Brexit negotiations have stalled on what to do about the Irish border. Some want to implement a hard border between Northern Ireland and the Republic of Ireland to control the flow of migrants into the United Kingdom. Others fear that a hard border will reignite violence that plagued the region in recent memory. Sociologists explain why peace is so fragile in this region by uncovering the structural, religious, and political roots of the conflict.
The conflict in Northern Ireland is religious, but that does not mean it is about doctrine. Religion does not just describe what individuals believe regarding the supernatural. It is a meaningful social identity that shapes how people experience and perceive the world. This is more true in Northern Ireland than in other parts of Europe. Protestants and Catholics not only worship in different churches, they also tend to live in different communities, send their children to different schools, and drink in different pubs. Through participating in these rituals, people in Northern Ireland construct strong identification with one or the other religious group, even if they do not personally believe in God at all.
- Claire Mitchell. 2005. “Behind the Ethnic Marker: Religion and Social Identification in Northern Ireland.” Sociology of Religion 66(1): 3-21.
Religion does not just signify group membership in Northern Ireland. It also signifies access to power and resources. Protestants there have been legally and socially privileged for centuries. This inequality set the stage for inter-group conflict. Because they constructed their social identity in opposition to Catholics, Protestants tended to see Catholic social ascent as a sign of their own descent. When Catholics mobilized for civil rights in the 1960s, the British-backed Protestants responded harshly. Violent repression strengthened the sense of group identification among Catholics. This collective victimhood identity was used to mobilize some Catholics to join violent resistance groups. A wave of bloodshed lasted for 30 years.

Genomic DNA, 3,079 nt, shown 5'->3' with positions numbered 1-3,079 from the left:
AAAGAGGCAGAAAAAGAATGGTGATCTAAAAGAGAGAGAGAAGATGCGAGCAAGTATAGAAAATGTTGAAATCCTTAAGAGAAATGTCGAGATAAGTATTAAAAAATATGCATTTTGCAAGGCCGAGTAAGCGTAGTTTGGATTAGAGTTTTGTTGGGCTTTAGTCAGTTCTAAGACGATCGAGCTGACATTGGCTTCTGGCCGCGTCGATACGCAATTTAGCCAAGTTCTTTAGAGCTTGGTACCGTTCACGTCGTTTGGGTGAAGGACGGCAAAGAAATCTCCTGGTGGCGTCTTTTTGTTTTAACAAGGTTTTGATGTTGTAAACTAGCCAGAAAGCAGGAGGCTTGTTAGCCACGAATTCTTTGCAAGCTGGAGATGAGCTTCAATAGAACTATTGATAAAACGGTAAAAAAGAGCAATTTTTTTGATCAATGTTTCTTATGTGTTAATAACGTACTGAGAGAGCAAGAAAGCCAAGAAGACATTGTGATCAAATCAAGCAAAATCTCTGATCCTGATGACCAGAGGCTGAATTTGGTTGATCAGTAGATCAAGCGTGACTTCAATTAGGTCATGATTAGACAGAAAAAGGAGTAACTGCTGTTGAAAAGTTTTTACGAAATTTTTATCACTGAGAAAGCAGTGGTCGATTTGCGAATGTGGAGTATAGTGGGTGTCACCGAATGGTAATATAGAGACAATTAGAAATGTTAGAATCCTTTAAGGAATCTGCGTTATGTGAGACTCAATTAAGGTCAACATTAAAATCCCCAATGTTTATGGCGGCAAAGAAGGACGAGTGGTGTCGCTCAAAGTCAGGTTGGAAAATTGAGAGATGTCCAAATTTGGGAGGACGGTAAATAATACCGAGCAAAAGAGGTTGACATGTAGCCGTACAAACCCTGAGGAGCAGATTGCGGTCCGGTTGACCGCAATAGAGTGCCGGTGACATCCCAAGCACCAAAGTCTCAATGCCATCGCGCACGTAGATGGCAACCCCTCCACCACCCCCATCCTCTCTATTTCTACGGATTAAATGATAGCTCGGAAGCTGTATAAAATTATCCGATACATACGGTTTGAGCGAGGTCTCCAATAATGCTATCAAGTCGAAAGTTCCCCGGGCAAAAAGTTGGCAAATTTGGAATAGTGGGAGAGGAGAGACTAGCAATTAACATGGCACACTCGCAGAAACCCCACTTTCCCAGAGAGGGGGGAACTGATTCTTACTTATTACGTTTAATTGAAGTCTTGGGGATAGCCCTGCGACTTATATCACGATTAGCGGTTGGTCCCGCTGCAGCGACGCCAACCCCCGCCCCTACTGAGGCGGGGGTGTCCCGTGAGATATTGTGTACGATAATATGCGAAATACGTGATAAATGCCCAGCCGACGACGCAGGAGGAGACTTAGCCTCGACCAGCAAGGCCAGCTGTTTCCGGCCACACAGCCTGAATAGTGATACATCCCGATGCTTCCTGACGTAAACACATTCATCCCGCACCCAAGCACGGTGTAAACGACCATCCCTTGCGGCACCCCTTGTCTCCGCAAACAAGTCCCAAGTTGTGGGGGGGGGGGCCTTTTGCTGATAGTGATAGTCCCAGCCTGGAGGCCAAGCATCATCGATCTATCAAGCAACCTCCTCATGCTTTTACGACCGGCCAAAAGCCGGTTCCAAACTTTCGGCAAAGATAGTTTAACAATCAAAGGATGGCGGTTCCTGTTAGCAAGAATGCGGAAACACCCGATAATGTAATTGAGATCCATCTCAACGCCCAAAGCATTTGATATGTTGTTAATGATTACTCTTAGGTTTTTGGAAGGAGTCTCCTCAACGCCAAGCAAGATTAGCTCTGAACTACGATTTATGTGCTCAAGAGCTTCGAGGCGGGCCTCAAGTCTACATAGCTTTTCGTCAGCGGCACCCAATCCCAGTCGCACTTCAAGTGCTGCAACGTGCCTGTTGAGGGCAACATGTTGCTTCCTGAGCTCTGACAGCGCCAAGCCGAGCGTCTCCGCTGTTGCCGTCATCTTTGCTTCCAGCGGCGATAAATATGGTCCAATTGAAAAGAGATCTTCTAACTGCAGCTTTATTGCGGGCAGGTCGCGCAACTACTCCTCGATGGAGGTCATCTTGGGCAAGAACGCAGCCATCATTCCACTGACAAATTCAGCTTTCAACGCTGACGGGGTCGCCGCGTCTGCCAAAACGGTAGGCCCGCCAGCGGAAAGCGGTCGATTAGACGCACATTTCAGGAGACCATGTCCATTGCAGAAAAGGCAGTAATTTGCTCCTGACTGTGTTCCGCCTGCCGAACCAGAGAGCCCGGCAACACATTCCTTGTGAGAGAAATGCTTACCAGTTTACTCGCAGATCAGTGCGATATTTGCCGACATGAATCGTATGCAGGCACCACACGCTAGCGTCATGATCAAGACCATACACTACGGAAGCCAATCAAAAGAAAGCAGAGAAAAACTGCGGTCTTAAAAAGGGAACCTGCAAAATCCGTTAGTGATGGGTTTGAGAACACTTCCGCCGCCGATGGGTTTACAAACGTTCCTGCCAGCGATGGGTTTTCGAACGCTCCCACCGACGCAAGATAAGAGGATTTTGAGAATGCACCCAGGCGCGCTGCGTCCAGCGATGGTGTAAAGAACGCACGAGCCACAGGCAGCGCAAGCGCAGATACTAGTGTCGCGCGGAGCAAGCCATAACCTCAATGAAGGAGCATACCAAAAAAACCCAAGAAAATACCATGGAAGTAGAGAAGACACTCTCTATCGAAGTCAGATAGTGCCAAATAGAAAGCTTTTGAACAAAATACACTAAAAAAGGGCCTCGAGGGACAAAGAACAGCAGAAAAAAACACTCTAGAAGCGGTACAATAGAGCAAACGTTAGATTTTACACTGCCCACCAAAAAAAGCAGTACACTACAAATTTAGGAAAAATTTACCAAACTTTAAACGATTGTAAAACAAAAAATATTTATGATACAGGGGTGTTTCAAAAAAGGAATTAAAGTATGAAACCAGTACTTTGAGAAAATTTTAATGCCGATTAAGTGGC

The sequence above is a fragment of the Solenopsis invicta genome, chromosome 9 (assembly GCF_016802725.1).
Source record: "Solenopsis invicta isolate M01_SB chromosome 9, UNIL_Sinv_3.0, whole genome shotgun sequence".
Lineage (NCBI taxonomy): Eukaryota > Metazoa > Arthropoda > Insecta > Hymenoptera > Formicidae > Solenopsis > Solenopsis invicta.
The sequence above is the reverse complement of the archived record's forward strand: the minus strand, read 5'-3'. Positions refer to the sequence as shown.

- John D. Brewer and Gareth I. Higgins. 1998. Anti-Catholicism in Northern Ireland, 1600-1998. St. Martin’s Press, Inc.
- Gary Easthope. 1976. “Religious War in Northern Ireland.” Sociology 10(3): 427-450.
- Robert W. White. 1989. “From Peaceful Protest to Guerrilla War: Micromobilization of the Provisional Irish Republican Army.” American Journal of Sociology 94(6): 1277-1302.
Conflict in Northern Ireland is more muted today. Globalization and trade liberalization have reduced the significance of the Irish border. The Good Friday Agreement signed in 1998 charted a path forward for peaceful power sharing in the territory. However, sectarianism did not end with the stroke of a pen. In the years following the agreement, residential segregation in Northern Ireland has increased, and periodic violence still occurs. The government has done little to dismantle structural sources of inequality, such as integrating schools. Instead, lawmakers place the blame of lasting inequality on bad individual actors. As a result, the Good Friday Agreement has not ushered in the era of religious and political cooperation that many hoped for.
- James Anderson and Liam O’Dowd. 1999. “Contested Borders: Globalization and Ethno-national Conflict in Ireland.” Regional Studies 33(7): 681-696.
- Robbie McVeigh and Bill Rolston. 2007. “From Good Friday to Good Relations: Sectarianism, Racism, and the Northern Ireland State.” Race and Class 48(4): 1-23.
The situation in Northern Ireland has parallels to social conflicts elsewhere, including racial inequality in the United States and South Africa. Social identities, such as religion and race, give meaning and texture to people’s lives. However, when one group’s success is defined by another group’s failure, harmful competition and conflict can tear at the fabric of society. Peace depends not only on individuals seeking and offering forgiveness, but on structural changes and daily rituals that construct an appreciation for differences in society.